Bring Change to Mind’s 2019 California Summit

Bring Change to Mind attends a conference about spreading mental health awareness and personal wellbeing

Devin Gupta

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On Nov. 2 at 11 a.m., a multitude of high school students from Northern California stepped into the Pinterest Headquarters in San Francisco. They were welcomed by a greeting party and received compostable positivity cards accompanied by an array of snacks for the day. Among these students were representatives from the MVHS Bring Change to Mind Club (BC2M). 

The annual BC2M Northern California regional summit is hosted by the national wellness organization, Bring Change to Mind. With multiple high school branches, the organization teaches student wellness techniques to spread positivity and mental health awareness around campuses. 

The summits featured speaker, Jen Gotch, is the founder of the wellness brand Ban.do. Through Ban.do, Gotch aims to produce product lines focused on increasing anxiety awareness through pieces with uplifting messages on them. She is also the author of a book titled, “The Upside to Being Down,” which details her struggles with anxiety, bipolar disorder and behavioral therapy. Gotch discussed being misdiagnosed with depression in her youth before being diagnosed with depression at the age of 23, in addition to her current experiences with therapy as an entrepreneur. 

“[Gotch] had a really good sense of humor about [her therapy] and [her speech] was very engaging,” student advocate and BC2M advisor Richard Prinz said. “To me, [her speech]  was very heartening … [Gotch] modeled being vulnerable and talking opening about [mental health].”

After Gotch’s speech, the students participated in group discussions with students from other high schools across the Bay Area. BC2M meeting coordinator and senior Sravya Gonaguntla explained how she discovered an idea from another school at a previous summit — positivity post-it notes. She found it inspiring and worked with the officer team to implement putting positive post it notes in the bathrooms at MVHS. 

They put into place the post-it note idea in the following year of 2018 after the summit. Officer of public relations and junior Yolanna Lu believes that the positivity post-its had a subtle yet beneficial impact among the student body. 

“It was a really cool [and] casual thing to come across — if you are having a bad day, and you just see a post-it on a window, [it can] just lift your mood,” Lu said. “Even though it’s seemingly very trivial, it can do a lot to help someone.”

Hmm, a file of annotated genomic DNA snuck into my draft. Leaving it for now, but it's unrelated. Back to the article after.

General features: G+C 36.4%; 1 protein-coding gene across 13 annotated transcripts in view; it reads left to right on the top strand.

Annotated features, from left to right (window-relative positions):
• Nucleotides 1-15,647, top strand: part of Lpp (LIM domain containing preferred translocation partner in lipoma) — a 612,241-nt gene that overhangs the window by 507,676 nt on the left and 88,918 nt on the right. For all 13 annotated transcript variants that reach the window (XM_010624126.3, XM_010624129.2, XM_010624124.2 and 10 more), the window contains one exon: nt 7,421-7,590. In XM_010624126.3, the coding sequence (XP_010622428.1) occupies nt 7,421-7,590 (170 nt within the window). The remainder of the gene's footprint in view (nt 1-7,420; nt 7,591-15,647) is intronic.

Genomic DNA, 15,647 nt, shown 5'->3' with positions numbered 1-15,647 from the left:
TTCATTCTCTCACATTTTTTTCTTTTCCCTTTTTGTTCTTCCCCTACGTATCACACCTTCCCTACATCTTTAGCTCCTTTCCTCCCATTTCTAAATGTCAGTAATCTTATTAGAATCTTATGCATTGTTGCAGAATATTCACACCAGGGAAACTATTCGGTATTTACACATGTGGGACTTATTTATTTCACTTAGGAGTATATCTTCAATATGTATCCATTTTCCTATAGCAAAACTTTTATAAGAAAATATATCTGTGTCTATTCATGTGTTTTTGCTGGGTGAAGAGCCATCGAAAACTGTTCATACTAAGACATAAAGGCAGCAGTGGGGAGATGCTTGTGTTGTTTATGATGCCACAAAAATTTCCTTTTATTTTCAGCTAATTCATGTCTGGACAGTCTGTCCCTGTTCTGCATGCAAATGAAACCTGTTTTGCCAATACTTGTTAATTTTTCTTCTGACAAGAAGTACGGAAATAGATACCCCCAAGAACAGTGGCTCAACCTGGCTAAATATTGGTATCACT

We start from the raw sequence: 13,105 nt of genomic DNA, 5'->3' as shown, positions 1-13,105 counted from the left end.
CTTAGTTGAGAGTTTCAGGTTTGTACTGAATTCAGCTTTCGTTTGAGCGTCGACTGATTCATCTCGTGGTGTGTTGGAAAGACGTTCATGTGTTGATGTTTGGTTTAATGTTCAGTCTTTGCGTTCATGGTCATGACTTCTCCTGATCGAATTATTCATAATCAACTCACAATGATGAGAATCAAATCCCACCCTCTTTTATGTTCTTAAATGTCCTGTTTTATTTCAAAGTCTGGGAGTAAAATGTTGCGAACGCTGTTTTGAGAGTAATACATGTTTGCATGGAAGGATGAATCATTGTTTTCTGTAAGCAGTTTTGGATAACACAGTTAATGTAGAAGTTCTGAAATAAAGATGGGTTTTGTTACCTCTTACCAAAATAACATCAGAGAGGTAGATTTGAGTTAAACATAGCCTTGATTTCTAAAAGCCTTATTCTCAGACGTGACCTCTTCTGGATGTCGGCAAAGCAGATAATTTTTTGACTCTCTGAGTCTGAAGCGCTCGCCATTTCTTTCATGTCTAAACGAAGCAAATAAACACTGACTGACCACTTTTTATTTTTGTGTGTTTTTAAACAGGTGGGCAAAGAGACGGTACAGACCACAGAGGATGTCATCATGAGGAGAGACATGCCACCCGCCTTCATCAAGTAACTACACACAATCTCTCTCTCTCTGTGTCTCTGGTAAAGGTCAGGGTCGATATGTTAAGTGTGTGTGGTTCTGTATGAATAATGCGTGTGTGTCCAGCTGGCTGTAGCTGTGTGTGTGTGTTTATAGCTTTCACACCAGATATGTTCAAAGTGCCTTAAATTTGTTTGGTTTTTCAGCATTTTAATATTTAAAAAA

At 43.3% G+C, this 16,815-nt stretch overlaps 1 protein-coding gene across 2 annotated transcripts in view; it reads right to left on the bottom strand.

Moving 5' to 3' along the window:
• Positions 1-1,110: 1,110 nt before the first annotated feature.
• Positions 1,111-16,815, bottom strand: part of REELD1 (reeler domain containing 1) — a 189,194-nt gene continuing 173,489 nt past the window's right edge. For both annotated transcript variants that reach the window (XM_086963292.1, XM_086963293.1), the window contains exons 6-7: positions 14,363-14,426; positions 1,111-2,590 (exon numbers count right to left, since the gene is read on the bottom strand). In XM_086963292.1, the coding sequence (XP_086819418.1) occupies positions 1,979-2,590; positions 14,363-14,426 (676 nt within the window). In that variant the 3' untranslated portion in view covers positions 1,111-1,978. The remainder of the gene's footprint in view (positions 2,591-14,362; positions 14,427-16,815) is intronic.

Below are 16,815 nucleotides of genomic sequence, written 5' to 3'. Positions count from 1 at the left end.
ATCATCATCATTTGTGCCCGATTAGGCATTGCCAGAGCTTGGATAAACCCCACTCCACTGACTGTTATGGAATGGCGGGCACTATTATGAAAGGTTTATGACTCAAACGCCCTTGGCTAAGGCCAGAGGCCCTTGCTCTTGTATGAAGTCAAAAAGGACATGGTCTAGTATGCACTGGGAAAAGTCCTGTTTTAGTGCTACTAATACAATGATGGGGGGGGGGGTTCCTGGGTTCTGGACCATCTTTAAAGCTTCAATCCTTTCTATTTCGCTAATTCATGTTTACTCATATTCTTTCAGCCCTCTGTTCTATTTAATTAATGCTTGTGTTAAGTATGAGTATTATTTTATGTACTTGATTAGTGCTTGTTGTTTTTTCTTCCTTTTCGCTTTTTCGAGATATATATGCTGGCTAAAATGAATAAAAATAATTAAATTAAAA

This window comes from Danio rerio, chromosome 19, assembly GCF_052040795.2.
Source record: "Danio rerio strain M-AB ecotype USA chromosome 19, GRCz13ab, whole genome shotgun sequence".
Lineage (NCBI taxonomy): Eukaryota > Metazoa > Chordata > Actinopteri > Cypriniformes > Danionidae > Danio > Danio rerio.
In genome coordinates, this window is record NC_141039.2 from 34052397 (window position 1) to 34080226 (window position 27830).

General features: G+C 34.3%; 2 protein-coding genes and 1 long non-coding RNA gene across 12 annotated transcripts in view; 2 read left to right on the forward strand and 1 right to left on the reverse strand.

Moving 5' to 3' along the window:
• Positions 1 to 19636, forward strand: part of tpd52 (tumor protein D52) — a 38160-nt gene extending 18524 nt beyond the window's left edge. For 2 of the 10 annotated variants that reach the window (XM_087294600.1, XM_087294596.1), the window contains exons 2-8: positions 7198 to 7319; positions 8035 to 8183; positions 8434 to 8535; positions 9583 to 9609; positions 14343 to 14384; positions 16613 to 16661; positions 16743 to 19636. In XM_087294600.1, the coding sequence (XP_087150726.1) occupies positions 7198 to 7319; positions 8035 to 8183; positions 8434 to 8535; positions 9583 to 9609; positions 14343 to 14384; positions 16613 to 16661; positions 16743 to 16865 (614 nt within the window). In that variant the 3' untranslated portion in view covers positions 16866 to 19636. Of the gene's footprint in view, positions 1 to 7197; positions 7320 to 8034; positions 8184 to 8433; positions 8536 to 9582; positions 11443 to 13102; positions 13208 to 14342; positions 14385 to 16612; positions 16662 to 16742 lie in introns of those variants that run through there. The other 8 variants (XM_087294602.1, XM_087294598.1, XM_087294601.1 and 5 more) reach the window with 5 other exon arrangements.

In addition to providing new ideas, the sense of community at the summit is beneficial for students, according to Prinz. Seeing a collection of people can build solidarity and a sense of purpose, according to Head to Health Initiative.

“It was really inspiring to see so many people that are interested in coming out [to the summit],” Prinz said. “Because I think [the summit] is about coming out with struggling with things and having issues. And [that] mental health is okay to talk about.”

“It was really inspiring to see so many people that are interested in coming out [to the summit]. Because I think [the summit] is about coming out with struggling with things and having issues. And [that] mental health is okay to talk about.””

— Richard Prinz

President and senior Daniel Duan agrees that the summit allows students to bond and connect with similar-minded peers. He adds that the summit is a platform for students to reveal their experiences with anxiety and mental health, build community and learn about one’s own health. 

“I’m hoping that [the summit is] just another medium for them to talk about some of the problems that they’re not as comfortable talking about,” Duan said. “And then also just another way for them to learn through participation and the various activities that you can do for mental health.”

The summit hosted workshops and encouraged student to student event brainstorming. Ultimately, it provided an opportunity for students to share and discuss mental health and built a safe regional community for students. 

“Students had a chance to talk,” Prinz said. “One of the [benefits] is just seeing the number of people that are actively trying to do something about this. That gives everybody’s support. You don’t feel so alone in this project.”